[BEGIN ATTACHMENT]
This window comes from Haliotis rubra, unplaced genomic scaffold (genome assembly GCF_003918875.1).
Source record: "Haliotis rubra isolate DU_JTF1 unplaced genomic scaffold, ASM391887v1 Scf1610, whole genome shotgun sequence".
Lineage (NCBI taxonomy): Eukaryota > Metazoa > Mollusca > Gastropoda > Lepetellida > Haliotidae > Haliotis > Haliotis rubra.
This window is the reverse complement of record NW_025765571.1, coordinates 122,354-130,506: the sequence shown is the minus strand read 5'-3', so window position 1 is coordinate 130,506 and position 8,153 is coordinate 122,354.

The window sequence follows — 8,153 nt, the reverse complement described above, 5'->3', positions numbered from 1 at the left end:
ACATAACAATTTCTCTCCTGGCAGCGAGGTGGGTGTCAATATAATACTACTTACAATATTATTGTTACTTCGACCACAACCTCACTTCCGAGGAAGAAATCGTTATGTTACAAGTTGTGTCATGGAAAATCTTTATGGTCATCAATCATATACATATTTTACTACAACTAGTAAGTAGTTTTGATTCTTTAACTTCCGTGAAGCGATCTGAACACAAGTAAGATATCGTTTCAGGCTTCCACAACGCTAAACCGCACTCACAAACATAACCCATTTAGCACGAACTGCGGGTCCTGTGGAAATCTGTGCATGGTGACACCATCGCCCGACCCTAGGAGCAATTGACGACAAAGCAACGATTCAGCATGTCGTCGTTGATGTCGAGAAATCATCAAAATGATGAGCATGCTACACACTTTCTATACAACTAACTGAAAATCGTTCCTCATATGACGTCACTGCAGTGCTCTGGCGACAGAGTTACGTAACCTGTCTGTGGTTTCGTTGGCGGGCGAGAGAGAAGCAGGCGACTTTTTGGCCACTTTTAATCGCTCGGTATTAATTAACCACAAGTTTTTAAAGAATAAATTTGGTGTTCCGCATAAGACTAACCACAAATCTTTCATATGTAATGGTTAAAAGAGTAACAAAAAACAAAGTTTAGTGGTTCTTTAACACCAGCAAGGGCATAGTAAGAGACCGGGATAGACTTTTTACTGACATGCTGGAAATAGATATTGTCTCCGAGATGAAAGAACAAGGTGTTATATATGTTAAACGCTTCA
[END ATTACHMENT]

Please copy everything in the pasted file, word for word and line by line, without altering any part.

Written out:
This window comes from Haliotis rubra, unplaced genomic scaffold (genome assembly GCF_003918875.1).
Source record: "Haliotis rubra isolate DU_JTF1 unplaced genomic scaffold, ASM391887v1 Scf1610, whole genome shotgun sequence".
Lineage (NCBI taxonomy): Eukaryota > Metazoa > Mollusca > Gastropoda > Lepetellida > Haliotidae > Haliotis > Haliotis rubra.
This window is the reverse complement of record NW_025765571.1, coordinates 122,354-130,506: the sequence shown is the minus strand read 5'-3', so window position 1 is coordinate 130,506 and position 8,153 is coordinate 122,354.

The window sequence follows — 8,153 nt, the reverse complement described above, 5'->3', positions numbered from 1 at the left end:
ACATAACAATTTCTCTCCTGGCAGCGAGGTGGGTGTCAATATAATACTACTTACAATATTATTGTTACTTCGACCACAACCTCACTTCCGAGGAAGAAATCGTTATGTTACAAGTTGTGTCATGGAAAATCTTTATGGTCATCAATCATATACATATTTTACTACAACTAGTAAGTAGTTTTGATTCTTTAACTTCCGTGAAGCGATCTGAACACAAGTAAGATATCGTTTCAGGCTTCCACAACGCTAAACCGCACTCACAAACATAACCCATTTAGCACGAACTGCGGGTCCTGTGGAAATCTGTGCATGGTGACACCATCGCCCGACCCTAGGAGCAATTGACGACAAAGCAACGATTCAGCATGTCGTCGTTGATGTCGAGAAATCATCAAAATGATGAGCATGCTACACACTTTCTATACAACTAACTGAAAATCGTTCCTCATATGACGTCACTGCAGTGCTCTGGCGACAGAGTTACGTAACCTGTCTGTGGTTTCGTTGGCGGGCGAGAGAGAAGCAGGCGACTTTTTGGCCACTTTTAATCGCTCGGTATTAATTAACCACAAGTTTTTAAAGAATAAATTTGGTGTTCCGCATAAGACTAACCACAAATCTTTCATATGTAATGGTTAAAAGAGTAACAAAAAACAAAGTTTAGTGGTTCTTTAACACCAGCAAGGGCATAGTAAGAGACCGGGATAGACTTTTTACTGACATGCTGGAAATAGATATTGTCTCCGAGATGAAAGAACAAGGTGTTATATATGTTAAACGCTTCA